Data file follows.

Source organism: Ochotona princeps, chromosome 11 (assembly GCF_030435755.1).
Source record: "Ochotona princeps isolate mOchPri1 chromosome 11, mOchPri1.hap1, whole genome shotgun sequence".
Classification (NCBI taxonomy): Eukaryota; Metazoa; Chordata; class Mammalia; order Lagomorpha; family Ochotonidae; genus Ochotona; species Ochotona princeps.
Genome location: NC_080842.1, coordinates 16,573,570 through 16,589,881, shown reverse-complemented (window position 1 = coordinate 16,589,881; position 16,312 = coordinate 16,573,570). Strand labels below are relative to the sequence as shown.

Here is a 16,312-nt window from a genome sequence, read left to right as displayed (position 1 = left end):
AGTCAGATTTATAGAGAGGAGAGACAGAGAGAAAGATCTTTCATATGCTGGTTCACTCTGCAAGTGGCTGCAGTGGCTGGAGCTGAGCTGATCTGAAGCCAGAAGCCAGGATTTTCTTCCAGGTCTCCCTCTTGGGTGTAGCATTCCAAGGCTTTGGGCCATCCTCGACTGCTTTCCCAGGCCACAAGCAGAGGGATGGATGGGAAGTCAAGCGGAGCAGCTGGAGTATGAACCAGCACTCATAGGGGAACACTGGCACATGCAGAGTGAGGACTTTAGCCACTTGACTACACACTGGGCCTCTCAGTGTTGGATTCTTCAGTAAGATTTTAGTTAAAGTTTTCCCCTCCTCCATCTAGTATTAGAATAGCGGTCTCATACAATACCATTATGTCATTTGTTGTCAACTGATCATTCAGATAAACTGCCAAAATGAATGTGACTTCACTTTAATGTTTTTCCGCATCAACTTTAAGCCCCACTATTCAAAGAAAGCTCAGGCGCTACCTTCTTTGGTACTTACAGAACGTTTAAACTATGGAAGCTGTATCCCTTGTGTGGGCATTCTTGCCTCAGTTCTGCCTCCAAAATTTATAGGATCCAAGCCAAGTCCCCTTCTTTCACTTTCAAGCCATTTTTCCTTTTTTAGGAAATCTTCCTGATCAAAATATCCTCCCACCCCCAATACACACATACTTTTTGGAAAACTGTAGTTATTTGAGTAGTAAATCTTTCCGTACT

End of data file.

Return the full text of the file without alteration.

Source organism: Ochotona princeps, chromosome 11 (assembly GCF_030435755.1).
Source record: "Ochotona princeps isolate mOchPri1 chromosome 11, mOchPri1.hap1, whole genome shotgun sequence".
Classification (NCBI taxonomy): Eukaryota; Metazoa; Chordata; class Mammalia; order Lagomorpha; family Ochotonidae; genus Ochotona; species Ochotona princeps.
Genome location: NC_080842.1, coordinates 16,573,570 through 16,589,881, shown reverse-complemented (window position 1 = coordinate 16,589,881; position 16,312 = coordinate 16,573,570). Strand labels below are relative to the sequence as shown.

Here is a 16,312-nt window from a genome sequence, read left to right as displayed (position 1 = left end):
AGTCAGATTTATAGAGAGGAGAGACAGAGAGAAAGATCTTTCATATGCTGGTTCACTCTGCAAGTGGCTGCAGTGGCTGGAGCTGAGCTGATCTGAAGCCAGAAGCCAGGATTTTCTTCCAGGTCTCCCTCTTGGGTGTAGCATTCCAAGGCTTTGGGCCATCCTCGACTGCTTTCCCAGGCCACAAGCAGAGGGATGGATGGGAAGTCAAGCGGAGCAGCTGGAGTATGAACCAGCACTCATAGGGGAACACTGGCACATGCAGAGTGAGGACTTTAGCCACTTGACTACACACTGGGCCTCTCAGTGTTGGATTCTTCAGTAAGATTTTAGTTAAAGTTTTCCCCTCCTCCATCTAGTATTAGAATAGCGGTCTCATACAATACCATTATGTCATTTGTTGTCAACTGATCATTCAGATAAACTGCCAAAATGAATGTGACTTCACTTTAATGTTTTTCCGCATCAACTTTAAGCCCCACTATTCAAAGAAAGCTCAGGCGCTACCTTCTTTGGTACTTACAGAACGTTTAAACTATGGAAGCTGTATCCCTTGTGTGGGCATTCTTGCCTCAGTTCTGCCTCCAAAATTTATAGGATCCAAGCCAAGTCCCCTTCTTTCACTTTCAAGCCATTTTTCCTTTTTTAGGAAATCTTCCTGATCAAAATATCCTCCCACCCCCAATACACACATACTTTTTGGAAAACTGTAGTTATTTGAGTAGTAAATCTTTCCGTACT